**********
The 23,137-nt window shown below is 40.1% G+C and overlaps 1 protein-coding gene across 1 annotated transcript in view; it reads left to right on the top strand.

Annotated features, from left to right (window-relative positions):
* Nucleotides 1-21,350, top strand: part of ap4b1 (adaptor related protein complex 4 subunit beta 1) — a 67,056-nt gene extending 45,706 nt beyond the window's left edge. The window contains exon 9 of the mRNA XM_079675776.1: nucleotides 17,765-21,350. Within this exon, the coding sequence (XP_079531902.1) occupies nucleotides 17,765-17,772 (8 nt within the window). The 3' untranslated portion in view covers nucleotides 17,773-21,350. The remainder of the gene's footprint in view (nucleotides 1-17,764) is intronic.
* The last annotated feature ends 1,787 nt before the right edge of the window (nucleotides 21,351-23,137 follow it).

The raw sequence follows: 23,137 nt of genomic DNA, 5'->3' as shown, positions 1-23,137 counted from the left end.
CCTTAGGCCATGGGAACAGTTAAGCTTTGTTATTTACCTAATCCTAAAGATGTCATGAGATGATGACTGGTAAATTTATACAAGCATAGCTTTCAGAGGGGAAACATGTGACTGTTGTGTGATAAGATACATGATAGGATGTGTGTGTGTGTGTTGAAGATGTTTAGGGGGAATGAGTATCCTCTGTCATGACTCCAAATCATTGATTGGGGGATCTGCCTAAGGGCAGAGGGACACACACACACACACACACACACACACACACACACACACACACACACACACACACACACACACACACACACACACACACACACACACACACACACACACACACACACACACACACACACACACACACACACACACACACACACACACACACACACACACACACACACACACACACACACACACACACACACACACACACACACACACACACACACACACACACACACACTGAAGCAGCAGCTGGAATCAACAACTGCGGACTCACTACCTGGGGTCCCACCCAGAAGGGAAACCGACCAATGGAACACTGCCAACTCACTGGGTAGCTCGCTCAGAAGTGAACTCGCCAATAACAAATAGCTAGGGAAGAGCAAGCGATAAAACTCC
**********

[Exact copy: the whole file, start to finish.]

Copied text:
The 23,137-nt window shown below is 40.1% G+C and overlaps 1 protein-coding gene across 1 annotated transcript in view; it reads left to right on the top strand.

Annotated features, from left to right (window-relative positions):
* Nucleotides 1-21,350, top strand: part of ap4b1 (adaptor related protein complex 4 subunit beta 1) — a 67,056-nt gene extending 45,706 nt beyond the window's left edge. The window contains exon 9 of the mRNA XM_079675776.1: nucleotides 17,765-21,350. Within this exon, the coding sequence (XP_079531902.1) occupies nucleotides 17,765-17,772 (8 nt within the window). The 3' untranslated portion in view covers nucleotides 17,773-21,350. The remainder of the gene's footprint in view (nucleotides 1-17,764) is intronic.
* The last annotated feature ends 1,787 nt before the right edge of the window (nucleotides 21,351-23,137 follow it).

The raw sequence follows: 23,137 nt of genomic DNA, 5'->3' as shown, positions 1-23,137 counted from the left end.
CCTTAGGCCATGGGAACAGTTAAGCTTTGTTATTTACCTAATCCTAAAGATGTCATGAGATGATGACTGGTAAATTTATACAAGCATAGCTTTCAGAGGGGAAACATGTGACTGTTGTGTGATAAGATACATGATAGGATGTGTGTGTGTGTGTTGAAGATGTTTAGGGGGAATGAGTATCCTCTGTCATGACTCCAAATCATTGATTGGGGGATCTGCCTAAGGGCAGAGGGACACACACACACACACACACACACACACACACACACACACACACACACACACACACACACACACACACACACACACACACACACACACACACACACACACACACACACACACACACACACACACACACACACACACACACACACACACACACACACACACACACACACACACACACACACACACACACACACACACACACACACACACACACACACACACACACACACACTGAAGCAGCAGCTGGAATCAACAACTGCGGACTCACTACCTGGGGTCCCACCCAGAAGGGAAACCGACCAATGGAACACTGCCAACTCACTGGGTAGCTCGCTCAGAAGTGAACTCGCCAATAACAAATAGCTAGGGAAGAGCAAGCGATAAAACTCC